Covid-19: 460 reports of menstrual disturbance from vaccinated

European Medicines Agency says no evidence to suggest vaccines affect fertility

More than 460 reports of menstrual disturbances in women who received a Covid-19 vaccine have been submitted to the State’s medicines regulator.

The Health Products Regulatory Authority (HPRA) said 94 of these related to missing periods and 365 to heavier menstrual bleeding.

“In the vast majority of cases, reports were received directly from a vaccinated woman describing a menstrual disturbance with no associated medical condition,” the regulator said in its latest update on vaccine safety.

Latest investigations by the safety committee of the European Medicines Agency (EMA) suggest there may be "short-lived changes" in menstrual patterns, including absence of menstrual bleeding and heavier-than-usual menstrual bleeding following mRNA vaccination, the HPRA said.

“This further assessment is part of routine ongoing safety monitoring, and the EMA has stated that, at this stage, it is not yet clear whether there is a causal link between the Covid-19 vaccines and reports of changes in menstrual patterns. There is also no evidence to suggest that Covid-19 vaccines affect fertility.”

The EMA has also reviewed studies of 65,000 pregnancies and found the data “reassuring”.

“The review found no sign of increased risk of pregnancy complications, miscarriages, preterm births or adverse effects in the unborn babies following mRNA Covid-19 vaccination.”

Suspected side-effects

More than 1,000 reports of suspected side-effects following either a third or booster dose of Covid-19 have been received by the authority.

By February 8th, 1,077 reports of suspected side-effects had been received following the administration of 2.7 million third – or booster – doses, according to its latest safety update.

About one in every 2,250 children who has so far received a Covid-19 vaccine has reported a suspected side-effect, the update shows.

A total of 346 reports of suspected side-effects in young people have been made after administration of the Pfizer vaccine. This related to the delivery of 780,000 doses to under-18s up to February 8th.

A total of 54 of the reports related to a child – general vaccination of five to 11 year olds began last month – and the rest related to adolescents aged 12-17.

Overall, the authority says, the reports received are consistent with the types of reports received for adults, with most being mild to moderate in nature. Many had resolved or were resolving at the time of reporting, it said.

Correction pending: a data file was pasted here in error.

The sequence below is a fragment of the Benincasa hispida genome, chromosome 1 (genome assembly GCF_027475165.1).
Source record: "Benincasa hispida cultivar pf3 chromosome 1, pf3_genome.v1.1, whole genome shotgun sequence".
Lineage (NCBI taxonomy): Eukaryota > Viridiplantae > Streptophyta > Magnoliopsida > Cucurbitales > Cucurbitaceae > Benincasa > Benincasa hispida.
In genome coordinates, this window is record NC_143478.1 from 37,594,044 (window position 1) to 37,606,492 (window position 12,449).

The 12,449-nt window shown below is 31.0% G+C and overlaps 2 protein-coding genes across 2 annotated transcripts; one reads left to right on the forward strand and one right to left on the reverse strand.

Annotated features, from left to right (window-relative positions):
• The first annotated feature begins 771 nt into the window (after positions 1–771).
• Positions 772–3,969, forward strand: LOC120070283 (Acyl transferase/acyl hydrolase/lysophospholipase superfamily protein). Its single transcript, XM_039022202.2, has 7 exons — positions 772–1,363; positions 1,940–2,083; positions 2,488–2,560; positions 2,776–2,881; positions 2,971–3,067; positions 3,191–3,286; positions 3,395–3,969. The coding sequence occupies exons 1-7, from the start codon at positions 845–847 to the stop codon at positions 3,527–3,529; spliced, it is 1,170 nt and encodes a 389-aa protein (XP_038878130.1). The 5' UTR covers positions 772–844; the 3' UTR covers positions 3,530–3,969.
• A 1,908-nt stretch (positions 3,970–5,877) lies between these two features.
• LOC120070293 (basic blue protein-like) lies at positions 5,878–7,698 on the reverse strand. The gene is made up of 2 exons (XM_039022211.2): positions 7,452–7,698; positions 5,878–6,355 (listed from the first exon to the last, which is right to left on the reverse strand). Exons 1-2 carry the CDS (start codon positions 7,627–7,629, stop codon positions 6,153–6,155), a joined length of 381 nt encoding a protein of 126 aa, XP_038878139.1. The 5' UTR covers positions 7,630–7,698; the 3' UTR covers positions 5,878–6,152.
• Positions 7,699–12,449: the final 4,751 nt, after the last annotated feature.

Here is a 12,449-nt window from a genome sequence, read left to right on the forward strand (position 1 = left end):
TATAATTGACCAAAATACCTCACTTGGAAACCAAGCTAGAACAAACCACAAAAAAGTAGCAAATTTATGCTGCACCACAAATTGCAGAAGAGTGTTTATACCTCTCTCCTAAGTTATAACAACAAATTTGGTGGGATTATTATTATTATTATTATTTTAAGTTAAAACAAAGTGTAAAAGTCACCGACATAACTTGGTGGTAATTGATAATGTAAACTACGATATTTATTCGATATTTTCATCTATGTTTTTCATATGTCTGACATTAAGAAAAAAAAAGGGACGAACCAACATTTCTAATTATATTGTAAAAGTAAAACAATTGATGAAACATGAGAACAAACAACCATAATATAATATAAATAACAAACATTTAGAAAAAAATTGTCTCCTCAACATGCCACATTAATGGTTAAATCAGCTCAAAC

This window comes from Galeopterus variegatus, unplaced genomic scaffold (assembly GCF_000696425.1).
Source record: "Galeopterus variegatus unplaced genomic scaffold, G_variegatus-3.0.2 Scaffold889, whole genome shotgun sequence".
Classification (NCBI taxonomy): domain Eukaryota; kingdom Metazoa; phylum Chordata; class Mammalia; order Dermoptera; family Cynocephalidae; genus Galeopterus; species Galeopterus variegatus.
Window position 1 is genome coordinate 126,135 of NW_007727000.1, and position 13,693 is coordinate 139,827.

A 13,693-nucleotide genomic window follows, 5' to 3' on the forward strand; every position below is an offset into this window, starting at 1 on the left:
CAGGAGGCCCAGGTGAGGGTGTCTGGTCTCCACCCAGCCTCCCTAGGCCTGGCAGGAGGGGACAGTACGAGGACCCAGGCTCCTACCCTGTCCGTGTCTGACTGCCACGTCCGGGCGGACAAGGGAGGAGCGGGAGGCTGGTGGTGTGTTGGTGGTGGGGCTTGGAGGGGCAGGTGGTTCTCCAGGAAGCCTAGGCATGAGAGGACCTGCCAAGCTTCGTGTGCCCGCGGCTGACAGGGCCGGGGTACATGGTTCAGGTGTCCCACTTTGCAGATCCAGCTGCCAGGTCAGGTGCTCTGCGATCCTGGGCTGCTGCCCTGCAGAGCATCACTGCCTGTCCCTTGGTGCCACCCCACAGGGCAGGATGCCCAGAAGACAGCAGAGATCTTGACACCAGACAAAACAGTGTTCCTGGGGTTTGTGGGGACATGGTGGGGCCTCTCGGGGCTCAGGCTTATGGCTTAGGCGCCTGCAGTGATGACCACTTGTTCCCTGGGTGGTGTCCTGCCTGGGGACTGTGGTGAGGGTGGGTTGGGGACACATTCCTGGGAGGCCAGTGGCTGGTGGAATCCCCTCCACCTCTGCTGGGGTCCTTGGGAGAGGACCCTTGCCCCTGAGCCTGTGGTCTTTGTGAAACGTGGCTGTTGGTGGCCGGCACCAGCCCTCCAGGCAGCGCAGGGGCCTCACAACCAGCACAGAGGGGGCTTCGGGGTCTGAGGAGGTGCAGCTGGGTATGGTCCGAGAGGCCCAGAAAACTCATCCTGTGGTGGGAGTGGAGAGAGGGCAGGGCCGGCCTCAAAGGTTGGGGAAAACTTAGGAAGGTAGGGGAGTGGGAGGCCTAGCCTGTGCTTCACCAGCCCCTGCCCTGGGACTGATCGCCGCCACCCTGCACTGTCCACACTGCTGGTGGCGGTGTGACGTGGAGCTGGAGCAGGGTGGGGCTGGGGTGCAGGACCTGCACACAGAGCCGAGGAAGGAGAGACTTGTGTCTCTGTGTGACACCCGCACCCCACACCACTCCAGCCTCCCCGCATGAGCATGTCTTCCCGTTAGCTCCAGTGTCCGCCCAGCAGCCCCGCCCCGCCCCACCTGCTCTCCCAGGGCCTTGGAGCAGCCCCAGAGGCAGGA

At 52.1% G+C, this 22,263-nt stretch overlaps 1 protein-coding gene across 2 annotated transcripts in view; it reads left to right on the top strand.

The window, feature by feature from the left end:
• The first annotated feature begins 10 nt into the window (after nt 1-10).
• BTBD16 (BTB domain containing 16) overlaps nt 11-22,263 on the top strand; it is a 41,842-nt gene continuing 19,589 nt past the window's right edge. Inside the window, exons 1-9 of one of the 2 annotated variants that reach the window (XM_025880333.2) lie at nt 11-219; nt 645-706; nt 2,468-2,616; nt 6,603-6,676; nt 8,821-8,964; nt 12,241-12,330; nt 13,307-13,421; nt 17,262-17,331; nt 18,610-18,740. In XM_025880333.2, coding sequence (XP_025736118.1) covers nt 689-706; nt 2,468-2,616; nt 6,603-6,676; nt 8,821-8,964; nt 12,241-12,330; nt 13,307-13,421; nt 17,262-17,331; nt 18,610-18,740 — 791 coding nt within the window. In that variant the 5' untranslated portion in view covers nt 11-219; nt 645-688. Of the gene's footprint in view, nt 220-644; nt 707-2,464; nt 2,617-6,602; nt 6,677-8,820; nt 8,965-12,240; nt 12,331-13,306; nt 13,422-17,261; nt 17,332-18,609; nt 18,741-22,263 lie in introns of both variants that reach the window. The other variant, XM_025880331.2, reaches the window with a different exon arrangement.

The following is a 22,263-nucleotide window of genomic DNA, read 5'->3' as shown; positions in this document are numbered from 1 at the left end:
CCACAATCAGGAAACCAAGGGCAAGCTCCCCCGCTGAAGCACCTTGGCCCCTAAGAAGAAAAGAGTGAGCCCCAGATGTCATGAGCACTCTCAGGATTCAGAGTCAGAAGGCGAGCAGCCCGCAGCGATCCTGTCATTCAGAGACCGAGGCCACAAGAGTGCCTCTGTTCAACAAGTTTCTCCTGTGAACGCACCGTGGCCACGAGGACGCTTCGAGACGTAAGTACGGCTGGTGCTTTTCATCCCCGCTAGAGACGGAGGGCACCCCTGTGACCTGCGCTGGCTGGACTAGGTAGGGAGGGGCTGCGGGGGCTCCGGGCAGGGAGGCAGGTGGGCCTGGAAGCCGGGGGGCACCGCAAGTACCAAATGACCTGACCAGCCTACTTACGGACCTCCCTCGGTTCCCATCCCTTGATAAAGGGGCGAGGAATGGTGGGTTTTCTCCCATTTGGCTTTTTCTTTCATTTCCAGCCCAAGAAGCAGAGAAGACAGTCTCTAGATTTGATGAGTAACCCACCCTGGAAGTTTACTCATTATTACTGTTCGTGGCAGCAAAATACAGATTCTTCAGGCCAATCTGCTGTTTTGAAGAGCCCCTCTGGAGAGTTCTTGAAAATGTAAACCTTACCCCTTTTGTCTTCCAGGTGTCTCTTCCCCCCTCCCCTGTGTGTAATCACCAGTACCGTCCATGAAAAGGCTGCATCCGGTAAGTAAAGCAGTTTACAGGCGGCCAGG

Weakness and chest pain

The most commonly reported side-effect among children (325 reports) was “general symptoms and local reactions” such as tiredness, weakness, chest pain and feeling hot. Other significant categories were nervous system issues such dizziness, headache, fainting or feeling faint (237) and gastrointestinal complaints such as nausea, vomiting and abdominal pain (142).

Overall, the HPRA has received a total of 19,468 reports of side-effects, relating to about 10.5 million administered vaccines and boosters – equivalent to one report for every 540 doses.

About 40 per cent of suspected side-effects had resolved or were resolving at the time of reporting.

It has received 120 reports of myocarditis/pericarditis and 10 reports of thrombosis with thrombocytopenia syndrome (TTS)

There have been 14 reports of anaphalaxis following a Pfizer/Moderna vaccine and a "small number" after AstraZeneca/Janssen.

In 106 reports, the person was vaccinated and subsequently died. The median age of this group was 81 years.

“Reports describing a death are carefully reviewed. However, it can be expected that fatalities due to progression of underlying disease or natural causes will continue to occur, including following vaccination. This does not mean that the vaccine caused the deaths.”

Paul Cullen

Paul Cullen

Paul Cullen is Health Editor of The Irish Times

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